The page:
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Ready for winter

Contract renewed to plow state roads within the city

August 25, 2010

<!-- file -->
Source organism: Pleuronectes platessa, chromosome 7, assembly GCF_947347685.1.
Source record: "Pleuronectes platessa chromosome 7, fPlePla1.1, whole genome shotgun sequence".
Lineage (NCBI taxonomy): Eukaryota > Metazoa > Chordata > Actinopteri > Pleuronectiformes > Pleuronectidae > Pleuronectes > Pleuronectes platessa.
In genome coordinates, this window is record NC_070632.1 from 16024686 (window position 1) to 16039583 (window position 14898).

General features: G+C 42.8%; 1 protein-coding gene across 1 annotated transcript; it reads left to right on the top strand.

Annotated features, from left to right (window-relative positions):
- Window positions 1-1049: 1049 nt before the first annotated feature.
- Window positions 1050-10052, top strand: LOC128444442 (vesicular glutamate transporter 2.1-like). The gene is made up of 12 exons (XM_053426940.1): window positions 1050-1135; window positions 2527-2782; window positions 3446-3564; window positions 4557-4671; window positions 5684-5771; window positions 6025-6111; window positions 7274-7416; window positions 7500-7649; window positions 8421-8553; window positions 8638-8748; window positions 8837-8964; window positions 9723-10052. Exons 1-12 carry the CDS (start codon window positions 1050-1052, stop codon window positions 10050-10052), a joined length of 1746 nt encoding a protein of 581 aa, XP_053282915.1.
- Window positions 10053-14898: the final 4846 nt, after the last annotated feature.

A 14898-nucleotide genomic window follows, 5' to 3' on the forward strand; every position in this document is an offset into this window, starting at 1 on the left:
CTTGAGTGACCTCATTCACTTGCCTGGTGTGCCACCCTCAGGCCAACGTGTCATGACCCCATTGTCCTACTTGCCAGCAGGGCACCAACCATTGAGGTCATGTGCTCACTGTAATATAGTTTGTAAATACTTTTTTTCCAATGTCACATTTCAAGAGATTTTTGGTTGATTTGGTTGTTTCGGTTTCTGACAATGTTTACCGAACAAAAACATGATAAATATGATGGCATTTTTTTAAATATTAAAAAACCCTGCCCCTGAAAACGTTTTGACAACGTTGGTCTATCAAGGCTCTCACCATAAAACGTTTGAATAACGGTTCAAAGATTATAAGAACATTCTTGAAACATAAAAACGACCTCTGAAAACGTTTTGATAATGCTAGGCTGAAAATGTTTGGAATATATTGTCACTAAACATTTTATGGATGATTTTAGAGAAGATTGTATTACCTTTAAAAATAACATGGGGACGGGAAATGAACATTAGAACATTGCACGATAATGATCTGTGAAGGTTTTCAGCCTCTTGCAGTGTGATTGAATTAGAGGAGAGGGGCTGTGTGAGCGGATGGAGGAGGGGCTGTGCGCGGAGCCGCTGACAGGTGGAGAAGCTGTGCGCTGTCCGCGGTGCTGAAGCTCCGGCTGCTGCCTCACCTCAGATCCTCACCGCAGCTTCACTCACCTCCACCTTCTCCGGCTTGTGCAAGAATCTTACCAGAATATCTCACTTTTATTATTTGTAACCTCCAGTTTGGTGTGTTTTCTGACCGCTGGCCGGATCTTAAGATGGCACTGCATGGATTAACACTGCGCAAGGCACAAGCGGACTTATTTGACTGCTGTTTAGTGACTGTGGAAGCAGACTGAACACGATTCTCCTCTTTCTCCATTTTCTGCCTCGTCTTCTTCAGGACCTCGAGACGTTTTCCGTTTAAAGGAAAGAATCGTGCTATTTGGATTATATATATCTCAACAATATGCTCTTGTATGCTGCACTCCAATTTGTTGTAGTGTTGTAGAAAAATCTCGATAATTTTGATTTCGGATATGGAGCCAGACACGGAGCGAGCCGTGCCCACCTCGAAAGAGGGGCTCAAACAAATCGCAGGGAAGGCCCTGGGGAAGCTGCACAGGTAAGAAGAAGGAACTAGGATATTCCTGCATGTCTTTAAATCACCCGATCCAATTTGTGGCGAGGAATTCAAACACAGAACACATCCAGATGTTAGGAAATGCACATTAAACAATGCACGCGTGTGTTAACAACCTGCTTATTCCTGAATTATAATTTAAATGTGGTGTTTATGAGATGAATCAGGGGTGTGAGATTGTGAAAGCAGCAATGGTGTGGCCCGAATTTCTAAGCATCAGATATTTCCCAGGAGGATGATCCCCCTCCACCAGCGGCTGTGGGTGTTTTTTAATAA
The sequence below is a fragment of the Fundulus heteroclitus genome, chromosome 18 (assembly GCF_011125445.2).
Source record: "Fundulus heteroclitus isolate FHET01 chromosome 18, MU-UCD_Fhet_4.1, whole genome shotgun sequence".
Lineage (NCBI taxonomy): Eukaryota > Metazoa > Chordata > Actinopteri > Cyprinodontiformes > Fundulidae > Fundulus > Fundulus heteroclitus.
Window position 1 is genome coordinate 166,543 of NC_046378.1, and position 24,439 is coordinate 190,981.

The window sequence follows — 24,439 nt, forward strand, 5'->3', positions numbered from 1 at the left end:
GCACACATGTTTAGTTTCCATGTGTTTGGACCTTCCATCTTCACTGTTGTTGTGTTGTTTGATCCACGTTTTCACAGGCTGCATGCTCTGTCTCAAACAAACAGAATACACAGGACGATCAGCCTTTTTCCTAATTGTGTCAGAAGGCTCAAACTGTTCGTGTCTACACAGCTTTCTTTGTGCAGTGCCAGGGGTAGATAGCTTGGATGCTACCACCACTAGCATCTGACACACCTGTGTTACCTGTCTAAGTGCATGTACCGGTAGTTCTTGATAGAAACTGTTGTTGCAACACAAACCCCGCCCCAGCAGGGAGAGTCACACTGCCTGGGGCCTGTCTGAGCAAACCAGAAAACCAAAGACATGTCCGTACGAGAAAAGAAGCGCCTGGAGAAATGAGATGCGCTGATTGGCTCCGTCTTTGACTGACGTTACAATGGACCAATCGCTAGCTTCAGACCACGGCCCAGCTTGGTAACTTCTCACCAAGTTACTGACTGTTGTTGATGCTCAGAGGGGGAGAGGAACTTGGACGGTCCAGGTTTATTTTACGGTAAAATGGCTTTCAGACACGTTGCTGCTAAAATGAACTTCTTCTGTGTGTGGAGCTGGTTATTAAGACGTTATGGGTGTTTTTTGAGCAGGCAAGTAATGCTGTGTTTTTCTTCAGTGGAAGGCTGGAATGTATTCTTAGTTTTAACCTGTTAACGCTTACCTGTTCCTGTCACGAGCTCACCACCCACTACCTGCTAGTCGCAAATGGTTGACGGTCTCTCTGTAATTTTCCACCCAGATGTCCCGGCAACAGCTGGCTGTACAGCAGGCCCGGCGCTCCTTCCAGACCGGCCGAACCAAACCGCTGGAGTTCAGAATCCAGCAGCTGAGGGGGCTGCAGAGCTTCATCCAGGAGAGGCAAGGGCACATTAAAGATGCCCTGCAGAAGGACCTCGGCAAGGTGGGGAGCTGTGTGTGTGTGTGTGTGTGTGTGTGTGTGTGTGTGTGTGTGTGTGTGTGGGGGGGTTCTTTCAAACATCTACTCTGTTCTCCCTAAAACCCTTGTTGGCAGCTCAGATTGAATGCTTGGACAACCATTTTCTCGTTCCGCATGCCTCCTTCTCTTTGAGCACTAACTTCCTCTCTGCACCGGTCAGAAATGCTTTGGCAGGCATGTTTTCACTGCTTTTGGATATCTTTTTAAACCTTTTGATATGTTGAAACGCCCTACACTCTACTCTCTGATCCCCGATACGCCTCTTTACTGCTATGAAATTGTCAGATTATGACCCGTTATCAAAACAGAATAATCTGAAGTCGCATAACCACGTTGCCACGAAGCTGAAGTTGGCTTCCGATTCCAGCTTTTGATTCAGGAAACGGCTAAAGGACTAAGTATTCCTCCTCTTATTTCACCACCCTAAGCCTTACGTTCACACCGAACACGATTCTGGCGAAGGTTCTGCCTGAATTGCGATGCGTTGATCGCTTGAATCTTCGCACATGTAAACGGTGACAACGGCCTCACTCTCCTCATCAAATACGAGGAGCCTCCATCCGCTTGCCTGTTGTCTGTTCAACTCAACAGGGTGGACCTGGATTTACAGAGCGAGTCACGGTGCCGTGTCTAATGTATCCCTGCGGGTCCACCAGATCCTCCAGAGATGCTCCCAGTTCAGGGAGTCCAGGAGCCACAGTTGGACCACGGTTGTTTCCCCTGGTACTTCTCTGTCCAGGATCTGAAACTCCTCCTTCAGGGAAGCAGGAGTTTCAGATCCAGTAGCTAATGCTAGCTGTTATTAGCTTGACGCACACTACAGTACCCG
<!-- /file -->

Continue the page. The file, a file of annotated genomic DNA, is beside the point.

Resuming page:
The City of Warren has reached an agreement renewal with the PennDOT, providing funding for state road maintenance. At its meeting earlier this month, city council voted unanimously to approve the agreement. It requires the city to perform winter services on state roads within the city. Department of Public Works Director Michael Holtz said the city would provide ice and snow control with the use of salt. Every five years, Holtz said the city renews its agreement. Council Vice President Maurice Cashman asked what happens if the city suffers a severe winter. Officials receive the money, Holtz said, and hope it covers their need. “Some years you win and some you lose,” Holtz said. “So far our supply looks okay.” Holtz said the city has entered into the agreements for more than 20 years. This year, he said PennDOT will pay the city $22,500 for the first year which will increase to $25,300 by the final year of the agreement. The increase adjusts for the cost of salt and materials, Holtz said, and comes from a set formula. In Warren, he said state roads make up 13.5 miles and include Pennsylvania Ave., Park Ave. and Market St. On rare occasions, Holtz said the state can give additional funds for severe winters. However, he said the city does not have to return money in the case of mild weather. “We usually use most of it,” Holtz said. “We don’t carve out what goes to state roads and what goes to city roads.” Officials have signed the agreement, Holtz said, which they will send to PennDOT’s district office in Oil City. PennDOT Warren County Maintenance Manager Wes Hess said department officials have contacted all municipalities in the county. In addition to Warren, Pine Grove, Freehold, Elk, Pleasant, Conewango, Mead, Farmington and Columbus townships all have agreements with the department, he said. Agreements require municipal workers to maintain state roads up to state standards, Hess said. If the department and municipalities cannot reach an agreement, he said department workers maintain their own roads. PennDOT extends the option to all municipalities, Hess said, as long as officials have the ability to perform the required work. A township which only has gravel roads would have to consider purchasing salt, he said. Department officials monitor the agreements, Hess said, and make sure the municipal workers perform the required work. Besides payment, he said the department would consider sharing services with municipalities.


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